The Jaguars hold the 29th overall pick in this year’s draft and it might take them a moment or too to get used to those surroundings.
It’s the first time that the team has been drafting outside of the Top 10 since the 2007 season, which represents the major change in circumstances that took place in 2017. The Jaguars went 10-6, won the AFC South and advanced to the conference title game to break a long run as one of the league’s worst teams.
General Manager Dave Caldwell said at a Friday press conference that the team’s “process stays the same” despite their new neighborhood, but he did identify one big difference from past years when rookies were expected to step right into the lineup.
“[The media has] been around us where we didn’t have guys to line up with at this point of the year,” Caldwell said, via the Florida Times-Union. “Our first year here, we had to draft rookies and start them. Now we can take the best player available. We have needs, don’t get me wrong, but we don’t have a glaring need.”
The lack of a glaring need creates several paths that the Jaguars could take next week in terms of both positions to target and trades to entertain while they’re on the board. Making the right decisions about which ones to take should help the Jaguars improve their chances of staying at the bottom end of the first round a while longer.
It’s Friday afternoon, which means it’s suspension time.
The latest is Panthers reserve tight end Kent Taylor, who will be ineligible for the first four regular season games because of a violation of the league’s policy on performance-enhancing substances.
Of course, that would require Taylor making the regular season roster, which doesn’t seem particularly likely.
He spent a few weeks on their practice squad in December and was signed to a futures deal in January. He can still participate in all the offseason activities and preseason games.
Panthers linebacker Thomas Davis was recently suspended four games as well. People have heard of him.
The Raiders will begin later this year what could be there last year in Oakland. The powers-that-be in Oakland could be doing something about it.
Daniel Kaplan of SportsBusiness Daily reports that the Oakland City Council will conduct a May 1 vote on whether to sue the Raiders and the NFL.
The litigation, which likely would be pursued under a contingency-fee agreement, is expected to arise under the antitrust laws, with a likely argument that the league ignored its own relocation bylaws.
Given the propensity of the late Al Davis to sue anyone and everyone who impeded his business interests, it’s fitting that the team’s second exit from Oakland could happen in a cloud of litigation. If a lawsuit is filed, that could make it more likely that the team will leave after the 2018 season in lieu of signing a new short-term lease to play there until its new Las Vegas stadium is ready in 2020.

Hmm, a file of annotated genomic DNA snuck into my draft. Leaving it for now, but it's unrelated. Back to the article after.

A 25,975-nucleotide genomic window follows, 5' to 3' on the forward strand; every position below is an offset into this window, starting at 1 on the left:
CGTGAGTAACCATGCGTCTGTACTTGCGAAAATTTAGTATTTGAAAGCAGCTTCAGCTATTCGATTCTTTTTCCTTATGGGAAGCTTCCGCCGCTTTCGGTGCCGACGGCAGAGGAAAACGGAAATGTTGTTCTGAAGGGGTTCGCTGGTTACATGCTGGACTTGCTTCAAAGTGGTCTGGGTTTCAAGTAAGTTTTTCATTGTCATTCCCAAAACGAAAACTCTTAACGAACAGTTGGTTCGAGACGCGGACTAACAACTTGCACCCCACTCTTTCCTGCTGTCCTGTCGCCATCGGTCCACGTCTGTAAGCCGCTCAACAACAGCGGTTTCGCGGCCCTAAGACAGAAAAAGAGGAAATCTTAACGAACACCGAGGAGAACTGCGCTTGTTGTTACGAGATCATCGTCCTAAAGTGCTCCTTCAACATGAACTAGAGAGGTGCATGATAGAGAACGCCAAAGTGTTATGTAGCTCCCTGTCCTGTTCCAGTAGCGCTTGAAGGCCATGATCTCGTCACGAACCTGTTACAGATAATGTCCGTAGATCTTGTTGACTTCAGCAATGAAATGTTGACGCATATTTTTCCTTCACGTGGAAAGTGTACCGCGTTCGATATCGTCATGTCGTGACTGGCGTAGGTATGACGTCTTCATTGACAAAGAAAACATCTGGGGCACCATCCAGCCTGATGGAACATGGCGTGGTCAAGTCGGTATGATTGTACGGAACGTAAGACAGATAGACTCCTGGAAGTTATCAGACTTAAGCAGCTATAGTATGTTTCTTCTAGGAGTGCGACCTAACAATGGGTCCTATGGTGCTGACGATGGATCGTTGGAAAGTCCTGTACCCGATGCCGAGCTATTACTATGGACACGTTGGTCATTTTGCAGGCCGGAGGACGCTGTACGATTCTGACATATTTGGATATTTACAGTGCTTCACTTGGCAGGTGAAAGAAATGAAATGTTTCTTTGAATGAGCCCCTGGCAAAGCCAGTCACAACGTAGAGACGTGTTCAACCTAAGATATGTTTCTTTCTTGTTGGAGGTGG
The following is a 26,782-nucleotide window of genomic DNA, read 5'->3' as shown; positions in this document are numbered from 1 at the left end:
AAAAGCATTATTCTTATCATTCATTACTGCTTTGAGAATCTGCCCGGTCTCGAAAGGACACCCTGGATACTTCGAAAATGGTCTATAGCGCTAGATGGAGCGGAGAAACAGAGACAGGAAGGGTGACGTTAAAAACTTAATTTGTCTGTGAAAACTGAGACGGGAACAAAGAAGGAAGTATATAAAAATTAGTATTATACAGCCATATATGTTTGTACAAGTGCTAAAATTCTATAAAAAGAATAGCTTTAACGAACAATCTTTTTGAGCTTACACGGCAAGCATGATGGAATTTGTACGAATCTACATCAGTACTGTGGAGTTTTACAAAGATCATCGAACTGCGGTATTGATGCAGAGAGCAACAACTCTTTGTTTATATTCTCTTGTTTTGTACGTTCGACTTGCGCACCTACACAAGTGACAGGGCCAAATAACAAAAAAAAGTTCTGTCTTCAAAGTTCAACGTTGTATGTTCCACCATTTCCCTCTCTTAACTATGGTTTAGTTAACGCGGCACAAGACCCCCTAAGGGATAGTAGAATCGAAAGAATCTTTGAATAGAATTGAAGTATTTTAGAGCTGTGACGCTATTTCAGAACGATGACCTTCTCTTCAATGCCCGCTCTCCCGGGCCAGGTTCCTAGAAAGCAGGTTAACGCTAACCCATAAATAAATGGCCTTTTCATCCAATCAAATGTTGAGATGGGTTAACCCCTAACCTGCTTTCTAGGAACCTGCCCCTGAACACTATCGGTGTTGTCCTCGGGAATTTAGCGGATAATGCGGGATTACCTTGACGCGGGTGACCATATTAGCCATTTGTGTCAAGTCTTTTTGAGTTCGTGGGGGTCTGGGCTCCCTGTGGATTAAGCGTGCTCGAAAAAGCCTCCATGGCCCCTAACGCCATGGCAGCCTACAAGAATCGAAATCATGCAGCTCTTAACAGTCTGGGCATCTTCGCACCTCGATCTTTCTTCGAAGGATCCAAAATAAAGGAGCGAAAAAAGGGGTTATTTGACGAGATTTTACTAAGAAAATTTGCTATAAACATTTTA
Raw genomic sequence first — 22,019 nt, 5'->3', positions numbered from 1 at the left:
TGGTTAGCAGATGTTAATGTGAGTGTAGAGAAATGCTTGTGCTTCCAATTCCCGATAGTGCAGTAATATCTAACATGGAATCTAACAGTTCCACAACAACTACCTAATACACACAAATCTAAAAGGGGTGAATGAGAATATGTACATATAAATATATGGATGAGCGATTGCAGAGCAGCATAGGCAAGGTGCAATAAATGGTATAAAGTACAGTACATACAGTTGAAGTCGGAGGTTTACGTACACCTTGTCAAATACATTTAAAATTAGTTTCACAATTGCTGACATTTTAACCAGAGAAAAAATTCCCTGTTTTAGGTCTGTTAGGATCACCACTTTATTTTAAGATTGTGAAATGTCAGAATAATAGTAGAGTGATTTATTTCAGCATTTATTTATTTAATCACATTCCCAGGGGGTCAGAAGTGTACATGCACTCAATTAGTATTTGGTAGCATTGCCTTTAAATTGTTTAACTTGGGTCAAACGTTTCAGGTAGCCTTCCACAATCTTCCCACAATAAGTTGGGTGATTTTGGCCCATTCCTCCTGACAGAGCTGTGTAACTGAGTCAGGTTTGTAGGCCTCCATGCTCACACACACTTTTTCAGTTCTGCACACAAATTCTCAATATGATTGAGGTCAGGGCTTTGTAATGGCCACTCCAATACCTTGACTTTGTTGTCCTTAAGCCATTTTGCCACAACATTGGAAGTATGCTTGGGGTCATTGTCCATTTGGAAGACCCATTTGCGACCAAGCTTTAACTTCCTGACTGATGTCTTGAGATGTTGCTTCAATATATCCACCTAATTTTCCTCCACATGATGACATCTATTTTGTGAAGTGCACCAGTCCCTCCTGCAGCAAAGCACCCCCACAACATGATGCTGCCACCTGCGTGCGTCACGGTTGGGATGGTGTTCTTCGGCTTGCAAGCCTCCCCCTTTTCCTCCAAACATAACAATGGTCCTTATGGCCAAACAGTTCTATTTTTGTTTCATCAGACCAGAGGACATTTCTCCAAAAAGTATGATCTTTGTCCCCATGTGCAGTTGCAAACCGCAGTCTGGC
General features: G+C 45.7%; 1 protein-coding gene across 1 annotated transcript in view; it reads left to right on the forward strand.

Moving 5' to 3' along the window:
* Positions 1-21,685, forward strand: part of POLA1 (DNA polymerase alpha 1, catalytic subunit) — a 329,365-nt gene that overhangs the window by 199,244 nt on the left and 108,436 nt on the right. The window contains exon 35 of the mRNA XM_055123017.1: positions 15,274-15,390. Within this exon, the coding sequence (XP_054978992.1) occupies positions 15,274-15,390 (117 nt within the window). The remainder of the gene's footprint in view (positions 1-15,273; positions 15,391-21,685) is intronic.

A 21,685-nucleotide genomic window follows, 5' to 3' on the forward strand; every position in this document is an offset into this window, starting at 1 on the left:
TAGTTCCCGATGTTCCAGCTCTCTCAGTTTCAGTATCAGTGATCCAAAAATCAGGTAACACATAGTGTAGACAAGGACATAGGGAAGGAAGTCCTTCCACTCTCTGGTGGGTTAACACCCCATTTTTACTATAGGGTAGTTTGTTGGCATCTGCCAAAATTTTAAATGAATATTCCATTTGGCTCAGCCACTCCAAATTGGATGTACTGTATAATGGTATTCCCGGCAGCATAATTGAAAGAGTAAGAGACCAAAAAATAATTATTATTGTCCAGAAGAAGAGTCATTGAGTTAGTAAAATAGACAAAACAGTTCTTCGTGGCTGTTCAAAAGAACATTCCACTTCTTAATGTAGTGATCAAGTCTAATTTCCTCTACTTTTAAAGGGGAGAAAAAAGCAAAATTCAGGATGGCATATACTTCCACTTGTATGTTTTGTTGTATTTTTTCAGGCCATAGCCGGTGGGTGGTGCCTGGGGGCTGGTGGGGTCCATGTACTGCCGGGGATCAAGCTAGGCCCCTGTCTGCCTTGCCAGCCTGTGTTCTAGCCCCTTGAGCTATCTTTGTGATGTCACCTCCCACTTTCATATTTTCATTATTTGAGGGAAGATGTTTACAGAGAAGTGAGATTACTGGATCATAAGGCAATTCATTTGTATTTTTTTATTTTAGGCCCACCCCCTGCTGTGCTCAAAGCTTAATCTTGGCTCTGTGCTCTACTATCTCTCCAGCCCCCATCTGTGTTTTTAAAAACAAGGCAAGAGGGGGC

The Vikings won’t have linebacker Kentrell Brothers in the lineup for the first four games of the 2018 season.
The NFL announced on Friday that Brothers has been suspended four games for violating the league’s performance-enhancing drug policy. He will be able to practice with the team and play in the preseason before starting his suspension the week before the season opener.
Brothers was a fifth-round pick in 2016. He’s played in 26 games over the last two seasons and picked up 22 tackles while serving as a staple of the special teams units.
Brothers will be eligible to return to the Vikings after they play the Rams on Thursday, September 27.
The Cowboys lost James Hanna to retirement Friday. Rico Gathers missed last season with a concussion. Geoff Swaim missed seven games in 2016 with a torn pectoral muscle.
Not to mention Jason Witten turns 36 next month.
So, yes, there’s a chance the Cowboys draft a tight end next week despite not using any of their 30 national visits on one.
Witten insists he’s on board with whatever the Cowboys decide to do in the draft, including taking a player at his position.
“I mean, I understand it,” Witten said of the Cowboys potentially drafting a tight end early, via Jon Machota of the Dallas Morning News. “It’s happened a few times, three to be exact. That’s part of the business. They’re always going to bring in competition. That’s what this program, that’s what this franchise is all about and what this coaching staff tries to create.
“I’ll help them and embrace them and moving them along as quickly as I can. That doesn’t really affect what I’m trying to do as a whole.”
The Cowboys have not had much success using second-round picks on tight ends to pair with Witten. They drafted Anthony Fasano in the second round in 2006, Martellus Bennett in the second round in 2008 and Gavin Escobar in the second round in 2013.
Witten’s eventual replacement already could be on the roster. Gathers has provided some evidence that he could become the latest basketball convert. The former Baylor basketball player starred in the preseason before a head injury sent him to injured reserve for the year. After two seasons spent learning and watching, Gathers will get a chance to prove he’s ready.